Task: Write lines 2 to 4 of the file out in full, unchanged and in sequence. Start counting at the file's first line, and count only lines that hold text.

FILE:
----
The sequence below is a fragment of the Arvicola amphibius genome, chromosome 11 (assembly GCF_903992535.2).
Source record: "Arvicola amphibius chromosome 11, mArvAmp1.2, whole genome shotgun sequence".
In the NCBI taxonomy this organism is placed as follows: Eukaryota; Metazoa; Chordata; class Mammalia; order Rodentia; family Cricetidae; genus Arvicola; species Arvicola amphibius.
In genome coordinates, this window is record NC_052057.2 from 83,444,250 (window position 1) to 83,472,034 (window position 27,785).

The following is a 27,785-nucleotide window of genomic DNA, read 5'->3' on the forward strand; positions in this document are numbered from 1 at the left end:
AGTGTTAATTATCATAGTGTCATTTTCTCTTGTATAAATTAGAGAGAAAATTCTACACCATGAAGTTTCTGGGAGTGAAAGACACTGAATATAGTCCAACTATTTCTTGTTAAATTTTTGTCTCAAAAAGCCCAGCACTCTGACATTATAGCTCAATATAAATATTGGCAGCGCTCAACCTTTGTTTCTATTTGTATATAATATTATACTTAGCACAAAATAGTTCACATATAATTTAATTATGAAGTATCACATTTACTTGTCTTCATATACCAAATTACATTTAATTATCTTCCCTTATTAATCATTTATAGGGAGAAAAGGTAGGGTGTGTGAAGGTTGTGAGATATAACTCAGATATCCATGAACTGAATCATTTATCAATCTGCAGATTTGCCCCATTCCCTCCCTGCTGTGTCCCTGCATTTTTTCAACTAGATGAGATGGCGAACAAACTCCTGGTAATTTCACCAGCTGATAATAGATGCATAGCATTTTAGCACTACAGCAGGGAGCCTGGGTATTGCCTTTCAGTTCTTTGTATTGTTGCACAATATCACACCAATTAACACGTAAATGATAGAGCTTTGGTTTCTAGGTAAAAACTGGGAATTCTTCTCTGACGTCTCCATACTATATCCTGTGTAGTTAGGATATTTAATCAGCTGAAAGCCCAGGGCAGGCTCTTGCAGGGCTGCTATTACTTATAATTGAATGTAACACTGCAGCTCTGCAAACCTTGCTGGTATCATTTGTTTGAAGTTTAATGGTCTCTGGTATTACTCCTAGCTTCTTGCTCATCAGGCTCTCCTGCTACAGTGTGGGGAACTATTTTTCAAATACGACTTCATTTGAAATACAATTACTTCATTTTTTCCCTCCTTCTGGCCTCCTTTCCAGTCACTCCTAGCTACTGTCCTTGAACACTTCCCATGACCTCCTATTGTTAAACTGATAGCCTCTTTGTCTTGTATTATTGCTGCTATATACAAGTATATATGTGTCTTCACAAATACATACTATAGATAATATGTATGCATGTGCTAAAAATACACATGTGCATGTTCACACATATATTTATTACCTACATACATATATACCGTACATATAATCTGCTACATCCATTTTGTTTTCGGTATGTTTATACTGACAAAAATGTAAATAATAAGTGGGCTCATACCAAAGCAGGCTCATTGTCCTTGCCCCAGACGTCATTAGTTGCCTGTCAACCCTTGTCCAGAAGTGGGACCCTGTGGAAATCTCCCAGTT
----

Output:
Source record: "Arvicola amphibius chromosome 11, mArvAmp1.2, whole genome shotgun sequence".
In the NCBI taxonomy this organism is placed as follows: Eukaryota; Metazoa; Chordata; class Mammalia; order Rodentia; family Cricetidae; genus Arvicola; species Arvicola amphibius.
In genome coordinates, this window is record NC_052057.2 from 83,444,250 (window position 1) to 83,472,034 (window position 27,785).